pid=25593 leaving the system
    this is the parent (pid=25592) of child (pid=25593) which just died
    pid=25592 leaving the system
    this is the parent (pid=25591) of child (pid=25592) which just died
    Loop number: 1
    parent (pid=25591) is going to sleep, waiting for a child (perhaps pid=25594)
    this is the child (pid=25594), my parent is 25591
    pid=25594 leaving the system
    this is the parent (pid=25591) of child (pid=25594) which just died
    pid=25591 leaving the system
    I really recommend you to read man-pages for fork,wait,getpid,getppid. You will find them on the net if you haven't installed them. Read them very carefully since they contain much information on not so much text. For instance, they will explain that fork basicly copies the hole processes, so except a few things (such as pid) they are identical copies which means that variables, pointers, file pointer etc are not shared but are the same (be careful with file pointers because they are not shared, but points to a shared area). This is why you see that the loop runs 3 times and not 2.

    Now I have probably done too much job for you but it was an interesting program, so I couldn't stop. Make sure to understand it.

    Code:
    #include <stdio.h>
    #include <unistd.h>
    #include <stdlib.h>
    #include <sys/types.h>
    #include <sys/wait.h>
    main() {
            int status, i, pid;
            for(i=0;i<2;++i)
            {
                    printf("Loop number: %d\n",i);
                    if((pid=fork()))
                    {
                            printf("parent (pid=%d) is going to sleep, waiting for a child (perhaps pid=%d)\n", getpid(), pid);
                            wait(&status);
                            printf("this is the parent (pid=%d) of child (pid=%d) which just died\n", getpid(),pid);
                    }
                    else printf("this is the child (pid=%d), my parent is %d\n", getpid(), getppid());
            }
            printf("pid=%d leaving the system\n",getpid());
            exit(1);
    }

  14. #14
    Registered User slingerland3g's Avatar
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    Add some logic check, ie check the return of your fork(), as this may be more telling.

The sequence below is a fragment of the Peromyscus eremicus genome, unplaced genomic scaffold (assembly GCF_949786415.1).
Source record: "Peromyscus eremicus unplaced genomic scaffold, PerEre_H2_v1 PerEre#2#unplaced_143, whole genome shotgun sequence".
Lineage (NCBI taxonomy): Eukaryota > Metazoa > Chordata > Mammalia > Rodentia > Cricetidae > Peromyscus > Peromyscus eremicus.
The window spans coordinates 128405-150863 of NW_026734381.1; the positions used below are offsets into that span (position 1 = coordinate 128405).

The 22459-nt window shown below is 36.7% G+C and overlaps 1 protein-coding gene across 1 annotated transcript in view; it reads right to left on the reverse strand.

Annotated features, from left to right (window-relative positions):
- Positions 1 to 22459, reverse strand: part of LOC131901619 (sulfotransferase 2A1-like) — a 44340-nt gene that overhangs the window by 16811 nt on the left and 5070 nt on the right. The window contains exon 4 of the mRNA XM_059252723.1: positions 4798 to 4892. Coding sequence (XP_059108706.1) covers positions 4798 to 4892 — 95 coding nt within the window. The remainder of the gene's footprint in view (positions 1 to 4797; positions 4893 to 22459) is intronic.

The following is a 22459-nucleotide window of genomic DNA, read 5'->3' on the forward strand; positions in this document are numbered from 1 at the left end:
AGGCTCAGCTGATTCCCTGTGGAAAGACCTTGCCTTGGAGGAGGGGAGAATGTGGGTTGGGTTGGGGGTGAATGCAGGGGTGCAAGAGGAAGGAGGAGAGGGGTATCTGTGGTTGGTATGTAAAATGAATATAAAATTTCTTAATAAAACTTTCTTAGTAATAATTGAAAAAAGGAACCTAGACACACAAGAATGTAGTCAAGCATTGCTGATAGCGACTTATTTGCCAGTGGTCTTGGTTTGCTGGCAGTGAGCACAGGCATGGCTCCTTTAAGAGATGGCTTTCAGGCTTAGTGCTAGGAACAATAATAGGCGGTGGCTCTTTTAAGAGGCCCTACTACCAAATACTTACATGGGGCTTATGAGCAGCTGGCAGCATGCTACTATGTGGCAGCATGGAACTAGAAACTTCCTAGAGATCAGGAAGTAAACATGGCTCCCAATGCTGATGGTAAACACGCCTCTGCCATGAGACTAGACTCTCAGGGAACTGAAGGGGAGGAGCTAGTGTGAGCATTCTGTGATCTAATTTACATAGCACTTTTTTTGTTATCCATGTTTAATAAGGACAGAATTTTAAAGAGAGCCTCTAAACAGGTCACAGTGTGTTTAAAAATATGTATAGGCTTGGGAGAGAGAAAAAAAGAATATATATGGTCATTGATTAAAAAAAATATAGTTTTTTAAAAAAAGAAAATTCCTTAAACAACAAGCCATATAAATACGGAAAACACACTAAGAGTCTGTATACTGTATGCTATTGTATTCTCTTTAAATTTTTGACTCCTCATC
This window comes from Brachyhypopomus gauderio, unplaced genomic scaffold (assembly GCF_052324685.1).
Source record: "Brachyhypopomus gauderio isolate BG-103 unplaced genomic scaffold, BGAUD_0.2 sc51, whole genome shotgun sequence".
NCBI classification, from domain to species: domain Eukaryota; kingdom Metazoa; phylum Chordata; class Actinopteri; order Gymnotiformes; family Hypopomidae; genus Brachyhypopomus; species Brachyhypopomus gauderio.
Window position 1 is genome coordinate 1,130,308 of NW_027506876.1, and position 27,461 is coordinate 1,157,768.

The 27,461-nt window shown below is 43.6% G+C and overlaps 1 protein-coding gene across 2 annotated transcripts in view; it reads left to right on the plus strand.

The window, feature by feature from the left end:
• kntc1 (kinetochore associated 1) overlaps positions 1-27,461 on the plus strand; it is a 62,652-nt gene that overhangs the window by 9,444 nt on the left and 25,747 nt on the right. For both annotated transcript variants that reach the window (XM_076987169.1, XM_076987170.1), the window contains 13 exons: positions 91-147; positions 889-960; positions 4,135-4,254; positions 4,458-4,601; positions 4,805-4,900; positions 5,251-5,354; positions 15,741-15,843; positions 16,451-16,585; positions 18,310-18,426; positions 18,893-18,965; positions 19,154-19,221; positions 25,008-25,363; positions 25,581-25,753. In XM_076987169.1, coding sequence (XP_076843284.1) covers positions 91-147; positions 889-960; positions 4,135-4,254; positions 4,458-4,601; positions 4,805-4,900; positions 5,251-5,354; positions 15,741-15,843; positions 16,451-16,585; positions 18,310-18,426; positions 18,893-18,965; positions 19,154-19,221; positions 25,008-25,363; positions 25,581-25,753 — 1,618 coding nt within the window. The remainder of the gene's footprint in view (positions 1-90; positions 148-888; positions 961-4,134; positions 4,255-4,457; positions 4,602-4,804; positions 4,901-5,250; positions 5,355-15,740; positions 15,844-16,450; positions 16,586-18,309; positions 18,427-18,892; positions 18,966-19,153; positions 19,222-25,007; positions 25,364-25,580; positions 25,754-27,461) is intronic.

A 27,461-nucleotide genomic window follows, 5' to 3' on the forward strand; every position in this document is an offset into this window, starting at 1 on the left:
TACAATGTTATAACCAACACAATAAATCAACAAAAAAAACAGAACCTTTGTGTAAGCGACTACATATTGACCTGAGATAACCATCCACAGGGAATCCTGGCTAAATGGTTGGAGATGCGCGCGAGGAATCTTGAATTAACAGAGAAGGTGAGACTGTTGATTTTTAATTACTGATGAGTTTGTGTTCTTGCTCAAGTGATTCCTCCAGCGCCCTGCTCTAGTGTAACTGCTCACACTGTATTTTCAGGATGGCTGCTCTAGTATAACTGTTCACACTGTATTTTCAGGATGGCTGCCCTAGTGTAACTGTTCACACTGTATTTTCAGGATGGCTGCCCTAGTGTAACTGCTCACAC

Code:
    #include<stdio.h>
    #include<limits.h>
    #include<wait.h>
    main ()
    {
      int status, i;
      int pid;
      for (i = 1; i <= 2; ++i)
        {
          if (pid = fork ())
            {
              wait (&status);
              printf ("this is the parent - PID = %d\n", pid);
    
            }
          else
            printf ("this is the child - PID = %d\n", pid);
        }
      printf ("leaving the system\n");
      exit (1);
    }

  15. #15
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    Quote Originally Posted by per_anders View Post
    Looking away from the fact that in your output it says "child" instead of "this is the child", it does have some interesting things in this code and you should really study it.

    Fork and wait are quiet easy. Fork spawns one new process. The process which forks gets the new process' (called child) program id (pid) from fork(). The child get 0 in return. Wait suspends the process to wait for a state change in one of its children. The status-variable is filled with information (if not NULL when wait is called).

    With some modifications to your program (for instance for loops are usually i =0; i < x; ++i, not i=1;i<=x;++i but it is only a matter of taste) it is easier to read what is happening:

    Code:
    Loop number: 0
    parent (pid=25591) is going to sleep, waiting for a child (perhaps pid=25592)
    this is the child (pid=25592), my parent is 25591
    Loop number: 1
    parent (pid=25592) is going to sleep, waiting for a child (perhaps pid=25593)
    this is the child (pid=25593), my parent is 25592
    pid=25593 leaving the system
    this is the parent (pid=25592) of child (pid=25593) which just died
    pid=25592 leaving the system
    this is the parent (pid=25591) of child (pid=25592) which just died
    Loop number: 1
    parent (pid=25591) is going to sleep, waiting for a child (perhaps pid=25594)
    this is the child (pid=25594), my parent is 25591
    pid=25594 leaving the system
    this is the parent (pid=25591) of child (pid=25594) which just died
    pid=25591 leaving the system
    I really recommend you to read man-pages for fork,wait,getpid,getppid. You will find them on the net if you haven't installed them. Read them very carefully since they contain much information on not so much text. For instance, they will explain that fork basicly copies the hole processes, so except a few things (such as pid) they are identical copies which means that variables, pointers, file pointer etc are not shared but are the same (be careful with file pointers because they are not shared, but points to a shared area). This is why you see that the loop runs 3 times and not 2.

    Now I have probably done too much job for you but it was an interesting program, so I couldn't stop. Make sure to understand it.

    Code:
    #include <stdio.h>
    #include <unistd.h>
    #include <stdlib.h>
    #include <sys/types.h>
    #include <sys/wait.h>
    main() {
            int status, i, pid;
            for(i=0;i<2;++i)
            {
                    printf("Loop number: %d\n",i);
                    if((pid=fork()))
                    {
                            printf("parent (pid=%d) is going to sleep, waiting for a child (perhaps pid=%d)\n", getpid(), pid);
                            wait(&status);
                            printf("this is the parent (pid=%d) of child (pid=%d) which just died\n", getpid(),pid);
                    }
                    else printf("this is the child (pid=%d), my parent is %d\n", getpid(), getppid());
            }
            printf("pid=%d leaving the system\n",getpid());
            exit(1);
    }
    Wow. most helpful post ever.

    thank you